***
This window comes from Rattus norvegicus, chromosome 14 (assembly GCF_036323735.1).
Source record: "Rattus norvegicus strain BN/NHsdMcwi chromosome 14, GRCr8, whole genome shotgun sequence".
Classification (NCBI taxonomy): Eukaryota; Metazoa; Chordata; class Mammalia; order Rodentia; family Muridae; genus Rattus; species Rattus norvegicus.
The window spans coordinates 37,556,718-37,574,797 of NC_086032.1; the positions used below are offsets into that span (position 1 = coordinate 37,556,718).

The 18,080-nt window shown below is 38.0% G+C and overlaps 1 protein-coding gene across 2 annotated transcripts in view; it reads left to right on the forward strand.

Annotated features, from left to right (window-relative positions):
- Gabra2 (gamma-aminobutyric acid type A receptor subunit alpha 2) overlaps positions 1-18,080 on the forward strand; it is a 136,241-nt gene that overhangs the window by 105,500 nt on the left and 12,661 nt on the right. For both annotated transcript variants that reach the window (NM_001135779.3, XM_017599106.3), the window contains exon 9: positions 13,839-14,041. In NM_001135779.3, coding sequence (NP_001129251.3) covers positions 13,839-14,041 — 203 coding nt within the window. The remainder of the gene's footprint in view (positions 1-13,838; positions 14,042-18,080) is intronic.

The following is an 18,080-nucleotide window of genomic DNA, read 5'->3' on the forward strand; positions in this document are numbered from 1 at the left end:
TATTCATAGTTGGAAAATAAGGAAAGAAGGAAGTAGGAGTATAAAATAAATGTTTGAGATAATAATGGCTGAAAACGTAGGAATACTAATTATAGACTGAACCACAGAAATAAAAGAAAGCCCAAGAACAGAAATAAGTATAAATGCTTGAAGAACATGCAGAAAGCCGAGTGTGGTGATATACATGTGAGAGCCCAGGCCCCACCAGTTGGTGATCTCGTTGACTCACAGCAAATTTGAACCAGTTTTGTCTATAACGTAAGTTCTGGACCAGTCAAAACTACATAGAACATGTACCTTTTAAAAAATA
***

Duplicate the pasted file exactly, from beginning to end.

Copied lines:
This window comes from Rattus norvegicus, chromosome 14 (assembly GCF_036323735.1).
Source record: "Rattus norvegicus strain BN/NHsdMcwi chromosome 14, GRCr8, whole genome shotgun sequence".
Classification (NCBI taxonomy): Eukaryota; Metazoa; Chordata; class Mammalia; order Rodentia; family Muridae; genus Rattus; species Rattus norvegicus.
The window spans coordinates 37,556,718-37,574,797 of NC_086032.1; the positions used below are offsets into that span (position 1 = coordinate 37,556,718).

The 18,080-nt window shown below is 38.0% G+C and overlaps 1 protein-coding gene across 2 annotated transcripts in view; it reads left to right on the forward strand.

Annotated features, from left to right (window-relative positions):
- Gabra2 (gamma-aminobutyric acid type A receptor subunit alpha 2) overlaps positions 1-18,080 on the forward strand; it is a 136,241-nt gene that overhangs the window by 105,500 nt on the left and 12,661 nt on the right. For both annotated transcript variants that reach the window (NM_001135779.3, XM_017599106.3), the window contains exon 9: positions 13,839-14,041. In NM_001135779.3, coding sequence (NP_001129251.3) covers positions 13,839-14,041 — 203 coding nt within the window. The remainder of the gene's footprint in view (positions 1-13,838; positions 14,042-18,080) is intronic.

The following is an 18,080-nucleotide window of genomic DNA, read 5'->3' on the forward strand; positions in this document are numbered from 1 at the left end:
TATTCATAGTTGGAAAATAAGGAAAGAAGGAAGTAGGAGTATAAAATAAATGTTTGAGATAATAATGGCTGAAAACGTAGGAATACTAATTATAGACTGAACCACAGAAATAAAAGAAAGCCCAAGAACAGAAATAAGTATAAATGCTTGAAGAACATGCAGAAAGCCGAGTGTGGTGATATACATGTGAGAGCCCAGGCCCCACCAGTTGGTGATCTCGTTGACTCACAGCAAATTTGAACCAGTTTTGTCTATAACGTAAGTTCTGGACCAGTCAAAACTACATAGAACATGTACCTTTTAAAAAATA